Gov. Chris Christie said at a Latino gala over the weekend that New Jersey should allow undocumented immigrants to attend public colleges at the same tuition rates as other residents of the state.
Christie’s comments, first publicized by an advocacy group and then posted in YouTube, mark a change from his public position on the matter in previous years, when he expressed opposition to the idea of providing discounted college tuition to undocumented immigrants.
On Saturday night, in a keynote speech at the gala of the Latino Leadership Alliance of New Jersey, Christie said that Congress needed to work on comprehensive immigration reform and expressed support for “tuition equality.”
"I believe every child should be given the opportunity to reach their God-given potential...that’s a moral requirement," Christie said. "We need to get to work in the state legislature, on things like making sure that there’s tuition equality for everybody in New Jersey."
The governor took a shot at Beltway politics, and the inability of lawmakers in both major parties to come to agreements on major issues.
"It is disgraceful what's going on in Washington," he said. "Both parties deserve blame for the show they put on every day, hoping we’re not watching...They need to get back to work. One of things they need to get back to work on is fixing this immigration system in this country -- it’s a disgrace," he said.
Efforts to get a comment from Christie’s campaign staff and governor’s office on Monday were unsuccessful.
“He was very clear about it,” said Martin Perez, head of the LLANJ, who introduced the Republican governor to the audience of about 400 people before the governor gave his speech. “He said that it’s time to allow tuition equality.”
Bills that would allow in-state tuition for undocumented students in New Jersey have languished in the state legislature for years, under both Republican and Democrat administrations.
At present, a measure, the In-State Tuition Bill/N.J. Tuition Equity Act, is pending in the state legislature.
“Both the Assembly and the state Senate, which are controlled by Democrats, have not done anything to move the bill,” said Martin, who is on the Board of Trustees for Rutgers University. “Gov. Christie is putting the ball on this in their court.”
In 2011, Christie took issue with a comment by Texas Gov. Rick Perry, a fellow Republican who, during the GOP primaries for the presidential election, said those who opposed giving undocumented immigrants some help to afford college were “heartless.”
Shortly after, Christie said at a meeting at the Ronald Reagan Presidential Library: “I want every child who comes to New Jersey to be educated, but I don’t believe that for those people who came here illegally, we should be subsidizing with taxpayer money, through in-state tuition their education.”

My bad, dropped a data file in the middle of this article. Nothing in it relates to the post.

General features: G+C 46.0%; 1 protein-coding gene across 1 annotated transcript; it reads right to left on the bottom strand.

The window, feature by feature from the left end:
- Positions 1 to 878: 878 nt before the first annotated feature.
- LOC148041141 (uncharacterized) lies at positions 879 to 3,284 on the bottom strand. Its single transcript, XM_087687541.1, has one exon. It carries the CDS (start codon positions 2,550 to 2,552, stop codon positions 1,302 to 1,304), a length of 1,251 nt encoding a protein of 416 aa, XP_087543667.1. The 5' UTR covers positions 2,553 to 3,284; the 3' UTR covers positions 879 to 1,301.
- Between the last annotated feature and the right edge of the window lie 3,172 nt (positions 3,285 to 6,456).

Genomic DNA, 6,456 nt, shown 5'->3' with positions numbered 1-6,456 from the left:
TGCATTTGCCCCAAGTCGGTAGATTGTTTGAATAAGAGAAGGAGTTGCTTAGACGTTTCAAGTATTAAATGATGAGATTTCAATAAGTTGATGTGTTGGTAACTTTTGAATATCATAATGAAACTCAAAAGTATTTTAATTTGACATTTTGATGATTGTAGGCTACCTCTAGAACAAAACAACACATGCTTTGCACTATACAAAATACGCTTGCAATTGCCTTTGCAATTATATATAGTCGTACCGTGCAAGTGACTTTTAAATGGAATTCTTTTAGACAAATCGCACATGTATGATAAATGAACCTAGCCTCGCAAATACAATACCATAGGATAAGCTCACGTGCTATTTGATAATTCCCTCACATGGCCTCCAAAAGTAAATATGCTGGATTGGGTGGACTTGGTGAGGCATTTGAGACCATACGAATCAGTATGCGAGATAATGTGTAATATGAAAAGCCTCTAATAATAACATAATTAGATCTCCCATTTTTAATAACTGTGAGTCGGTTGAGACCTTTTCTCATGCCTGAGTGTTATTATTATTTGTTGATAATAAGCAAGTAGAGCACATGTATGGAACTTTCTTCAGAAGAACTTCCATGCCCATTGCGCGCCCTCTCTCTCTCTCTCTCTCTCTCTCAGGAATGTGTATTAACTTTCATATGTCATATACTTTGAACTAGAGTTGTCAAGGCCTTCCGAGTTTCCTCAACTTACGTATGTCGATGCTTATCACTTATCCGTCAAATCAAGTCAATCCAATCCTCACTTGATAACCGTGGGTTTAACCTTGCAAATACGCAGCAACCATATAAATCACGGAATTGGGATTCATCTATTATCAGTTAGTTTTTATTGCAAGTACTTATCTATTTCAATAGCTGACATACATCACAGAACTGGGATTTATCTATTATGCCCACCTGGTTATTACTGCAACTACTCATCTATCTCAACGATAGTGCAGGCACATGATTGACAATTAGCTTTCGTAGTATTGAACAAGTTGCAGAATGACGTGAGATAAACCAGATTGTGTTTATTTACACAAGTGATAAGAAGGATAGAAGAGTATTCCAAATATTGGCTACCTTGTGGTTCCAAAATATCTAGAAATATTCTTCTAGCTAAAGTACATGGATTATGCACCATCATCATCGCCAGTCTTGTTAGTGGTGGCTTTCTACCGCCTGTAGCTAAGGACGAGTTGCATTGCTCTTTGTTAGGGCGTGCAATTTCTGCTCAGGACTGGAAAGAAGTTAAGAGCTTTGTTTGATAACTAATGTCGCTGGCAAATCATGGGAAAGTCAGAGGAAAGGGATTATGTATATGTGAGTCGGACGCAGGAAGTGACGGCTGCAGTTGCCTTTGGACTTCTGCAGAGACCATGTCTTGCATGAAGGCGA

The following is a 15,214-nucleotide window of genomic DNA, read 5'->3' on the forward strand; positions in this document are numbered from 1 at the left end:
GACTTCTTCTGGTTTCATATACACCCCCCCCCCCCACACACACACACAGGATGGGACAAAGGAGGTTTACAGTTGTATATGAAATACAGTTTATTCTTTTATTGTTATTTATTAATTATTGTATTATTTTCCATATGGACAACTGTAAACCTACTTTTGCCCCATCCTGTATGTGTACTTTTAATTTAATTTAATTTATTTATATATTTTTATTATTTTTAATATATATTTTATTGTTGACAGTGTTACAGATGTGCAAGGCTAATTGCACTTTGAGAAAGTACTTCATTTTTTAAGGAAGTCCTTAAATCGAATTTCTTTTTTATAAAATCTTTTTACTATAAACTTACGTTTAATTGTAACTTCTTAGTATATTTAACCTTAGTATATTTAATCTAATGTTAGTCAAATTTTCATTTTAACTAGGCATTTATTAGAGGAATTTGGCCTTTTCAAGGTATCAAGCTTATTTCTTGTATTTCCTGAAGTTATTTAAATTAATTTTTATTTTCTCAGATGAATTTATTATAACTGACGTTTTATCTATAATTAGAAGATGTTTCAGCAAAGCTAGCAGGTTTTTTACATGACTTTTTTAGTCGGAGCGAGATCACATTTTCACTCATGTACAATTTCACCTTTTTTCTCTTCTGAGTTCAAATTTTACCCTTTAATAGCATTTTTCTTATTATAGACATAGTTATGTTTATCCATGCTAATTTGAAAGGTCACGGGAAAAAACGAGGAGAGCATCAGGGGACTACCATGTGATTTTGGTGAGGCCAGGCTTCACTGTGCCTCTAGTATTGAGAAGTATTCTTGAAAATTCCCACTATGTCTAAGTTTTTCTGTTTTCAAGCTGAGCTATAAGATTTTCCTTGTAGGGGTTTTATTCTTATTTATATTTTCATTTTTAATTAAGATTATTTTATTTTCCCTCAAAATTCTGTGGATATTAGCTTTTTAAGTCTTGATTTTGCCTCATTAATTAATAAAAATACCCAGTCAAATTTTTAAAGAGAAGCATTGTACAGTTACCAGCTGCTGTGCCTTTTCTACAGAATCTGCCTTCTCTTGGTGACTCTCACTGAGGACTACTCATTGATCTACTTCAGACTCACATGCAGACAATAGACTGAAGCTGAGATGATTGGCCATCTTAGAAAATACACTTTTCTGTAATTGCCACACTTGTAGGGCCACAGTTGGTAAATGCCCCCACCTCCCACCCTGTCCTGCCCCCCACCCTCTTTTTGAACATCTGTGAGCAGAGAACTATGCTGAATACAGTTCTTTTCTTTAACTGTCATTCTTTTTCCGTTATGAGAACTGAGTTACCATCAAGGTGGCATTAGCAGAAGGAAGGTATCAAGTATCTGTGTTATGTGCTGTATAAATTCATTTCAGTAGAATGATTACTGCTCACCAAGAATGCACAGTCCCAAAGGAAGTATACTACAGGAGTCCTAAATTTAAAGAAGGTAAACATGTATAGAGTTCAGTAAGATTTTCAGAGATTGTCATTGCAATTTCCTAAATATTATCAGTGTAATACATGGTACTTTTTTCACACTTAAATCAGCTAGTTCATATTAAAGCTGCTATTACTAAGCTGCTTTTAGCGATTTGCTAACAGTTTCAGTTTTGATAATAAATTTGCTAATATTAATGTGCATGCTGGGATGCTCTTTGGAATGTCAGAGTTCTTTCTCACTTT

He added: “And let me be very clear from my perspective: That is not a heartless position, that is a common sense position.”
Later, though, according to immigration advocates and leaders of Latino organizations, Christie softened his stance, at least in private conversations.
“When we discussed it with him, he said he would consider it,” said Martin, referring to meetings between LLANJ officials and the governor. “But now, on Saturday, he went further than he has. I think if the legislature passes a bill, he would sign it.”
The Washington Times reported that activists who demonstrated outside the gala for passage of the in-state tuition bill assert that Christie later told them “We will get it done it done in the lame duck [session].”
New Jersey’s proposed in-state tuition measures call for allowing people here illegally to pay regular tuition rates – which often are half what is charged to out-of-state students – if they attended a high school in the state for at least three years and commit to seeking legal status.
"We're already investing in these students," Perez said. "We have them in elementary school, in high school, why close the door to higher education? They'll be able to contribute more, pay more taxes, if they can get their college education and become doctors and lawyers."
Proponents of strict immigration enforcement were critical of Christie’s comment.
“It comes at the expense of taxpayers and [legal] students who are struggling to pay for higher education,” said Ira Mehlman, a spokesman for the Federation for American Immigration Reform, or FAIR. “[In-state tuition] is not popular with the electorate generally. It’s aliens taking seats and siphoning away tuition resource from other students.”
Christie is running for re-election in November, but has suggested that he may not serve out his term, leaving open the possibility that he will run for president in 2016.
"I am not going to declare tonight ... that I am or I'm not running for president," Christie said in a recent debate against his opponent, Democrat Barbara Buono, who supports the in-state tuition bill. "I won't make those decisions until I have to."
Facing a skeptical moderator, he later quipped: "I can walk and chew gum at the same time. I can do this job and also deal with my future. And that's what I will do."
Giancarlo Tello, member of the New Jersey Dream Act Coalition, is quoted in The Washington Times as saying: “He has presidential ambitions and I think this will boost him, especially him winning a blue state and reaching across the aisle."
The Republican National Committee, meanwhile, announced recently that New Jersey was among several states where it is setting up staff to conduct Hispanic voter outreach. They said they chose New Jersey to help muster Latino support for Christie, but plan to keep the office in the Garden State, as well as other states, functioning long term.
The Associated Press contributed to this report.
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